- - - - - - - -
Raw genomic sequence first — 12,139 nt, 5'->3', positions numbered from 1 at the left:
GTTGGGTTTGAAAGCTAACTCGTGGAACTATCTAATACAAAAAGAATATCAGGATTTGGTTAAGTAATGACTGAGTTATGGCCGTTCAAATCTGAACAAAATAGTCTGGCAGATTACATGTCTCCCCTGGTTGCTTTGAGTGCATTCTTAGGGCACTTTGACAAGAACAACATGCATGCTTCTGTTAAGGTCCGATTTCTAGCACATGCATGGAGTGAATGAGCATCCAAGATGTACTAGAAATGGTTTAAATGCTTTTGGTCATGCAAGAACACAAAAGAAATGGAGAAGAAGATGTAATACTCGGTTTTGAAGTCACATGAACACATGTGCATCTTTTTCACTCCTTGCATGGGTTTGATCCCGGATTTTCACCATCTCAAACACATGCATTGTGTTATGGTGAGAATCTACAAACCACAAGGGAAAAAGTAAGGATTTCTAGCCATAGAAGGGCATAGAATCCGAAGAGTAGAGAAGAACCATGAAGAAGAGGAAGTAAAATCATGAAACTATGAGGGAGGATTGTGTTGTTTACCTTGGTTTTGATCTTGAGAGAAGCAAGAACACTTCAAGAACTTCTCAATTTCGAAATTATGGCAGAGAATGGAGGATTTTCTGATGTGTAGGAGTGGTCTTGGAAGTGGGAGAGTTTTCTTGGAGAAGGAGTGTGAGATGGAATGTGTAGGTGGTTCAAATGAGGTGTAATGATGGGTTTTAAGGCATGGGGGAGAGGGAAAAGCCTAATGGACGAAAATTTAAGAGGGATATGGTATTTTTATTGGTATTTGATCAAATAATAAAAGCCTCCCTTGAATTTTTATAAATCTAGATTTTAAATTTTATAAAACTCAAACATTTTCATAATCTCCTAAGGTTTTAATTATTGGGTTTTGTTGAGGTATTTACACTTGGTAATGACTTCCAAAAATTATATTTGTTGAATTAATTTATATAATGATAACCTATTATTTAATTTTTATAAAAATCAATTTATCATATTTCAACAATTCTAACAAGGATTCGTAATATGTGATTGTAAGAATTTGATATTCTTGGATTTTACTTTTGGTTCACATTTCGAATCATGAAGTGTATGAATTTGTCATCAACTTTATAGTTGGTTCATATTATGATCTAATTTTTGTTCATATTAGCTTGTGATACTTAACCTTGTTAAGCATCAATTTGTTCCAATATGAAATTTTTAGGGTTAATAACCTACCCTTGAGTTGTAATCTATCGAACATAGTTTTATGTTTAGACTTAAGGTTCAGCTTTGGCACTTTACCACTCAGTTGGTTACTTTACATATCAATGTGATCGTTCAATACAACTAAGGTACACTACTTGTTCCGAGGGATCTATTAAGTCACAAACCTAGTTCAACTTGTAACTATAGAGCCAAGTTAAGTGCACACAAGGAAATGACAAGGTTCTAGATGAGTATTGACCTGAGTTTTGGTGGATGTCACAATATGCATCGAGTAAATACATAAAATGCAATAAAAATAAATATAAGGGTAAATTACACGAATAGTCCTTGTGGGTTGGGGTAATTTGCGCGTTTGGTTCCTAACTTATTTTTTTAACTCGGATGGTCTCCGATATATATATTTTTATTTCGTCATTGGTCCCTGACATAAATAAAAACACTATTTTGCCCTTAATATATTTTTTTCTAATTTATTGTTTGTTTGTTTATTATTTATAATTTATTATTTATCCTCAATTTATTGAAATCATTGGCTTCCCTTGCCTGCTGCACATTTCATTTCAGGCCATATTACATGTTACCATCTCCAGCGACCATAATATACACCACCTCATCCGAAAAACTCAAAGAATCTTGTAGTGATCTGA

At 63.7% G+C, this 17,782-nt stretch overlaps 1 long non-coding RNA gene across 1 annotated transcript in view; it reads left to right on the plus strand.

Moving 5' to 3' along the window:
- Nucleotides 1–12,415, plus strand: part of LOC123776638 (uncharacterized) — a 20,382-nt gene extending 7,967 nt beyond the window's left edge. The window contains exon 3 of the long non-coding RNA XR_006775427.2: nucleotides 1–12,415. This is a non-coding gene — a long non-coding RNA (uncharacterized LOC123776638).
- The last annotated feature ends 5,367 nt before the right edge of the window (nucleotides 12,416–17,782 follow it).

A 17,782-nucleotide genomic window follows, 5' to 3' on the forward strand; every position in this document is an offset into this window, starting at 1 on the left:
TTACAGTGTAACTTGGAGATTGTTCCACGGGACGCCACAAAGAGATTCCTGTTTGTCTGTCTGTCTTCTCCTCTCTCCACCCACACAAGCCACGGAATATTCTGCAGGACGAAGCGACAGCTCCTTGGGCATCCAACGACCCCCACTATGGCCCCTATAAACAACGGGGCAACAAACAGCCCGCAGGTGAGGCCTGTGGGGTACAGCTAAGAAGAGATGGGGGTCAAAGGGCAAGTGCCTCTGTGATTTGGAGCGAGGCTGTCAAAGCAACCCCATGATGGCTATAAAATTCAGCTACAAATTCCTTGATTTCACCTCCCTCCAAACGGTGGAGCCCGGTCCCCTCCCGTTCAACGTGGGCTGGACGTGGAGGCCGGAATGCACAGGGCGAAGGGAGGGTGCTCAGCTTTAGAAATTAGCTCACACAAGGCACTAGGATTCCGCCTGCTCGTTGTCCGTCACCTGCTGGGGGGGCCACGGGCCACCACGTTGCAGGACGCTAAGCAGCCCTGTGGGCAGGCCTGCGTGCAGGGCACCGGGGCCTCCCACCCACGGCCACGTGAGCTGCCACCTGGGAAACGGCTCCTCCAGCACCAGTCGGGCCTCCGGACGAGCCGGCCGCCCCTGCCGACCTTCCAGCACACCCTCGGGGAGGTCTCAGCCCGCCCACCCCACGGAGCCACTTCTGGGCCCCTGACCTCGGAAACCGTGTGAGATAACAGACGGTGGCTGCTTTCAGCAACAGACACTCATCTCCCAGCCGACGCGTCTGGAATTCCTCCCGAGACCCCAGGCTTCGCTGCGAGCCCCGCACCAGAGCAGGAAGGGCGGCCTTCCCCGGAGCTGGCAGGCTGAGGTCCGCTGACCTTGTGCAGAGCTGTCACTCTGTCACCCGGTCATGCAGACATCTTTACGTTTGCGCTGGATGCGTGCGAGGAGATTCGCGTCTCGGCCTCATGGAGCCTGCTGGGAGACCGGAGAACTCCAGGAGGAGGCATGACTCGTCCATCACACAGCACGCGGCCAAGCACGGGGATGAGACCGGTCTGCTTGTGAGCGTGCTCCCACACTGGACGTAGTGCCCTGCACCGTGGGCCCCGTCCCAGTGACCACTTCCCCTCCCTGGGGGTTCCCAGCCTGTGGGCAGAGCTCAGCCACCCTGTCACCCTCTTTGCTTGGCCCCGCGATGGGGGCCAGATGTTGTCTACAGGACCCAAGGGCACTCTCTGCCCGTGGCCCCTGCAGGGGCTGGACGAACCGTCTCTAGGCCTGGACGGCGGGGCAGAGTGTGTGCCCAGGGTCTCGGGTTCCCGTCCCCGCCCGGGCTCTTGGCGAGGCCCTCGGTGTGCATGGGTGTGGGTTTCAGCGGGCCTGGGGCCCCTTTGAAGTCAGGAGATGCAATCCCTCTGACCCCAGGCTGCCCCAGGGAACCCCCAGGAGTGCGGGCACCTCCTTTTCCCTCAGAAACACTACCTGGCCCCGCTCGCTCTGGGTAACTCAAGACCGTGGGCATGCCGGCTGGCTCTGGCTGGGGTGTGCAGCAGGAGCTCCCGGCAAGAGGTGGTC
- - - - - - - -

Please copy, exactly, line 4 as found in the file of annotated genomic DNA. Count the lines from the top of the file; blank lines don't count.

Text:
Moving 5' to 3' along the window: